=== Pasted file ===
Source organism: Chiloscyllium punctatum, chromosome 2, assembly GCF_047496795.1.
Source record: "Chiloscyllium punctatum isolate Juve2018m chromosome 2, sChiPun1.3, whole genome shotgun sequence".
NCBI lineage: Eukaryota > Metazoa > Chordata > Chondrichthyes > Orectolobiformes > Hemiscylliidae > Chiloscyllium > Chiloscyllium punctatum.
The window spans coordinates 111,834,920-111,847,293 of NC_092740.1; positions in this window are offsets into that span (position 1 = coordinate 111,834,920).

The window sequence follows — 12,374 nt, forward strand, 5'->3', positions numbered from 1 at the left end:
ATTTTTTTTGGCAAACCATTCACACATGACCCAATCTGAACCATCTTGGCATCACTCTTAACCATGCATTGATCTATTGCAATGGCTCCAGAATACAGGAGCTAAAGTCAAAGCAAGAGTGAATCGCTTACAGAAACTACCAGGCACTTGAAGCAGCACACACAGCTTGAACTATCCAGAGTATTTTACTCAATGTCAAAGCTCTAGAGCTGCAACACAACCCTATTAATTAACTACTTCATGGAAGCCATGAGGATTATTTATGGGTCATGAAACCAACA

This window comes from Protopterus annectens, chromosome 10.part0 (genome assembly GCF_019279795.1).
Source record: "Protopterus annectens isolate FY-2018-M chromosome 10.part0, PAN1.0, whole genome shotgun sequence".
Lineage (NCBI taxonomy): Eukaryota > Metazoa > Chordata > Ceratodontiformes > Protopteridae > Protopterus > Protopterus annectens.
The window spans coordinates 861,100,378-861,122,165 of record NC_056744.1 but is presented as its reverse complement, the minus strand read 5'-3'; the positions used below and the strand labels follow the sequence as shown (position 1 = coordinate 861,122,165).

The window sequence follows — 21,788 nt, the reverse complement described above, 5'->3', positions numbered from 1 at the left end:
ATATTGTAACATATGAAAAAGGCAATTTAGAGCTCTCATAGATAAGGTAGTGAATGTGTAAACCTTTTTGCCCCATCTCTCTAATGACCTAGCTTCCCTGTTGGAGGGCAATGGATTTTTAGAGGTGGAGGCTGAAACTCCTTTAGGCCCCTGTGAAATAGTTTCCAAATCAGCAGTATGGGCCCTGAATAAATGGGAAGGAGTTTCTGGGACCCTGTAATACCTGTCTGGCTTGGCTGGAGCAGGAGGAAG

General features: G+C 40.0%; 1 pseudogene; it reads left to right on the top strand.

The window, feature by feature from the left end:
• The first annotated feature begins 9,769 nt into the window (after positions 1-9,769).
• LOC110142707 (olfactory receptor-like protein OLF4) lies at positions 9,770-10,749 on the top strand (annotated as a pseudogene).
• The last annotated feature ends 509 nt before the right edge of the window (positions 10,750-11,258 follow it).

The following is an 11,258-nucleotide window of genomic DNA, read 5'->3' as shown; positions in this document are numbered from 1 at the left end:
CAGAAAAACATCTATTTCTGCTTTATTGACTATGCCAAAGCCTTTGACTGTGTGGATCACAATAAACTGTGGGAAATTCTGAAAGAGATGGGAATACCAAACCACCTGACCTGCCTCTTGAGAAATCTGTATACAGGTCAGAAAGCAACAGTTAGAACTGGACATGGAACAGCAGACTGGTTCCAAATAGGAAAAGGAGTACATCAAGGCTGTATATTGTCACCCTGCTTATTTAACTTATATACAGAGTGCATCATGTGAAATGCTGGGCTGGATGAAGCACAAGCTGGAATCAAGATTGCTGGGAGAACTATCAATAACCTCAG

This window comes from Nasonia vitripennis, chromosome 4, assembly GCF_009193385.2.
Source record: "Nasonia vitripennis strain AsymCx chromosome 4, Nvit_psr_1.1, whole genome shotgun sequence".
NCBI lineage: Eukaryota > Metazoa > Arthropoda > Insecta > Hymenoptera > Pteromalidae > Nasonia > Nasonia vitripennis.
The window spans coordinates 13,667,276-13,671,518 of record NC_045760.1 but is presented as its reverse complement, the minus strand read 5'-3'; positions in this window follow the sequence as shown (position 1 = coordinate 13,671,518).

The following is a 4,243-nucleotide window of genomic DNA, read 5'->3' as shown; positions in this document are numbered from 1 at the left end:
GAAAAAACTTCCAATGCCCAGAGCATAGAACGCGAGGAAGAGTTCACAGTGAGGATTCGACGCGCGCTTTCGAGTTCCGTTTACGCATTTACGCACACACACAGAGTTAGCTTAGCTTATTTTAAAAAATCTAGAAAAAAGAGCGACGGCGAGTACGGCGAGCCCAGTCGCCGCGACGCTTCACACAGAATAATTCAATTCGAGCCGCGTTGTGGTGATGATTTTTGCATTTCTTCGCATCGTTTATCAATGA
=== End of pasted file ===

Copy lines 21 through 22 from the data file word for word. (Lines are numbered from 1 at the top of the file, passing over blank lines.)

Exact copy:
Source record: "Nasonia vitripennis strain AsymCx chromosome 4, Nvit_psr_1.1, whole genome shotgun sequence".
NCBI lineage: Eukaryota > Metazoa > Arthropoda > Insecta > Hymenoptera > Pteromalidae > Nasonia > Nasonia vitripennis.